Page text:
This season has had its up and downs for Mike Cosgrove, owner of Spring Grove Farm, a dairy farm in Clinton.
Cosgrove's hay crop was hit hard by the dry weather. "We're not going to have the quantity of hay that we have most years," he said, though he said he should have enough to feed the cows. "Some years I have a little excess hay and I may sell it, but this year I'm not going to have any excess to sell," Cosgrove said.
His corn yield looks to be good, he said. "You don't know until you start harvesting."
Field crops hit the worst by the dry weather include corn, soybeans, sorghum and hay. For example, 2012 corn production is estimated at 10.8 billion bushels, down from 12.4 in 2011, despite an increase in planting, according to the Economic Research Services.
Unlike Cosgrove, local farmers who won't have enough feed to last them through the winter will have to purchase feed—the cost of which is rising, said Jeff Miller, an educator at Cornell Cooperative Extension of Oneida County.
"Farmers are left with few options: cut back on rations or cull the herd," Miller said. "Both can have long-term effects: cutting back on the amount of feed can lower milk production, and thinning the herd eliminates that cow for milk production next year."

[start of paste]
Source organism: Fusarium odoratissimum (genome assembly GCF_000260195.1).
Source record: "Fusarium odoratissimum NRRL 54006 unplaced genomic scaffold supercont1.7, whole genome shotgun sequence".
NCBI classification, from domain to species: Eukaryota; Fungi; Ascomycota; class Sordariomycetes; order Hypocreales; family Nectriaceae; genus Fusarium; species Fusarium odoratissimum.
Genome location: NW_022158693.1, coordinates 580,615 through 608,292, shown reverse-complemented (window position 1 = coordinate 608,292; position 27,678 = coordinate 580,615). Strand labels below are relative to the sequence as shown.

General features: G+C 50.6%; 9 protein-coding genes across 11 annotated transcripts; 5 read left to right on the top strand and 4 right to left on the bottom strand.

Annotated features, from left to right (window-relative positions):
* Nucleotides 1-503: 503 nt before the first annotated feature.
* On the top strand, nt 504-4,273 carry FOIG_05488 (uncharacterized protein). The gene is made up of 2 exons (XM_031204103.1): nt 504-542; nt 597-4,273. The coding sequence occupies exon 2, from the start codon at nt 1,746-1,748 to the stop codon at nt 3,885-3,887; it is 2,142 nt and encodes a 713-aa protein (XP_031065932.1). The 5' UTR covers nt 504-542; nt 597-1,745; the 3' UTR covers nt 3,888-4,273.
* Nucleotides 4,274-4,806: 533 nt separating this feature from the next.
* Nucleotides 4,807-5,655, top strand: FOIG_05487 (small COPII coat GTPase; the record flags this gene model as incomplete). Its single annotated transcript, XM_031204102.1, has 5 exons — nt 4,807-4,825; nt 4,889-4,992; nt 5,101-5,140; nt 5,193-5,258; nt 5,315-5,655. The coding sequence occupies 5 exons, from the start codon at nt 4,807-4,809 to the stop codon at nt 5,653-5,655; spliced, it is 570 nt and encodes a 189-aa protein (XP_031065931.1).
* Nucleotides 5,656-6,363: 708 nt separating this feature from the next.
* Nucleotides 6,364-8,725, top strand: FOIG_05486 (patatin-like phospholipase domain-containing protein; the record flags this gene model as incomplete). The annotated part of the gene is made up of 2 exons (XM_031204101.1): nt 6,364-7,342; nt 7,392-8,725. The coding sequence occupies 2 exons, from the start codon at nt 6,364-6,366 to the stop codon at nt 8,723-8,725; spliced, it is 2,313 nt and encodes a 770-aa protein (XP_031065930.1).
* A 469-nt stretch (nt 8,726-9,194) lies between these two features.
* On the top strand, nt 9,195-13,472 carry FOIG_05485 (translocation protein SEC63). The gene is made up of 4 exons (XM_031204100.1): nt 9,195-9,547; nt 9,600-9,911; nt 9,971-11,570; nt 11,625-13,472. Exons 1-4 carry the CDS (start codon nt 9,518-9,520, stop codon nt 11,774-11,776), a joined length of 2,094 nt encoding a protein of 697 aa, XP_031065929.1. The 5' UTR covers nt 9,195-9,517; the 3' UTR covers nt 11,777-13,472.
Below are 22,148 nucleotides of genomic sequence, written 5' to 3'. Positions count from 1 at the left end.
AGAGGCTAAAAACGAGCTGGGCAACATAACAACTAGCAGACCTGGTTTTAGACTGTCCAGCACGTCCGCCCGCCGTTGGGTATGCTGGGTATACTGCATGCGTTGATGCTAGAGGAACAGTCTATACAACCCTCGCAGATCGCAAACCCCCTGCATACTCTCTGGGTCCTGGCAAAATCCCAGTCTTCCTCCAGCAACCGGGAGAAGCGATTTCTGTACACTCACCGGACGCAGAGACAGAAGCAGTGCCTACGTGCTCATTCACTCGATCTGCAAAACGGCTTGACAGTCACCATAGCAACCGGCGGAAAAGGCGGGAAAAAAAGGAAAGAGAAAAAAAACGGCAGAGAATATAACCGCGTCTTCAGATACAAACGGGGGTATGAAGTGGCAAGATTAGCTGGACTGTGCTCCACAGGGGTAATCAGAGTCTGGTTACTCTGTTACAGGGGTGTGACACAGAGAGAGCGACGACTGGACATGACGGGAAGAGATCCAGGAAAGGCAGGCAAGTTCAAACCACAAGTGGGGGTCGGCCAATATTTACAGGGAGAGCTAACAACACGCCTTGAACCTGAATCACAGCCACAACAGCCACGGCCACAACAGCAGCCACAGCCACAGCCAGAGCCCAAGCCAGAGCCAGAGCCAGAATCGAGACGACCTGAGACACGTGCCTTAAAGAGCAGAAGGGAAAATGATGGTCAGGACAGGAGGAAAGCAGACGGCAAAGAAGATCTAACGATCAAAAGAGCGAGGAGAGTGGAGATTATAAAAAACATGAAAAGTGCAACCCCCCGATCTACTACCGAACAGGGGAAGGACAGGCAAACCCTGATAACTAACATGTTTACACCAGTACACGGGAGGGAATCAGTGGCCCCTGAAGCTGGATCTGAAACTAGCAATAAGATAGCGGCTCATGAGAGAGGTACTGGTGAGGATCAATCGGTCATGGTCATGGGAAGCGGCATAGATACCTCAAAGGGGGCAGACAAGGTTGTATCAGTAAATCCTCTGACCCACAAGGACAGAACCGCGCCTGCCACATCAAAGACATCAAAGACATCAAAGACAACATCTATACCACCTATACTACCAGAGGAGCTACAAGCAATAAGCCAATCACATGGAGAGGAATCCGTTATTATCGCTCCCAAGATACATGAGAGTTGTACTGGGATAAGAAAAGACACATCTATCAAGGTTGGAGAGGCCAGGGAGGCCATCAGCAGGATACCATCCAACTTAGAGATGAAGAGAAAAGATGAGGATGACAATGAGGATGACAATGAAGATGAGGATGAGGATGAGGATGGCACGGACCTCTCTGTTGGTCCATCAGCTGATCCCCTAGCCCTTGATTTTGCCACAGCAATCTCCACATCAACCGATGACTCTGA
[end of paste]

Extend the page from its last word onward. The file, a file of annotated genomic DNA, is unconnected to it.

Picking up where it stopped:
"Having less grass for grazing may decrease production levels further," said Brian Riordon, an economist with the Northeast Milk Market Administrator.
"While the national dairy industry may be hard hit, driving up the cost of dairy products, it could be good news for local dairy farmers who may receive more money for their milk," Miller said.
"Nationally, milk production slowed in July, but still showed a growth of 0.7 percent over production last year," said Jennifer Huson, director of communications for Dairy Marketing Services.
She said that the real impacts of the drought will start to be seen in August's production report, which comes out next week.
"Right now we're watching it closely," Huson said. "It's a day-to-day thing where you're working to make sure that you're receiving all the milk that you can to supply all those contracts."
Contracts include those to Greek yogurt manufacturers, such as the Chenango County-based Agro Farma Inc., parent company of Chobani yogurt.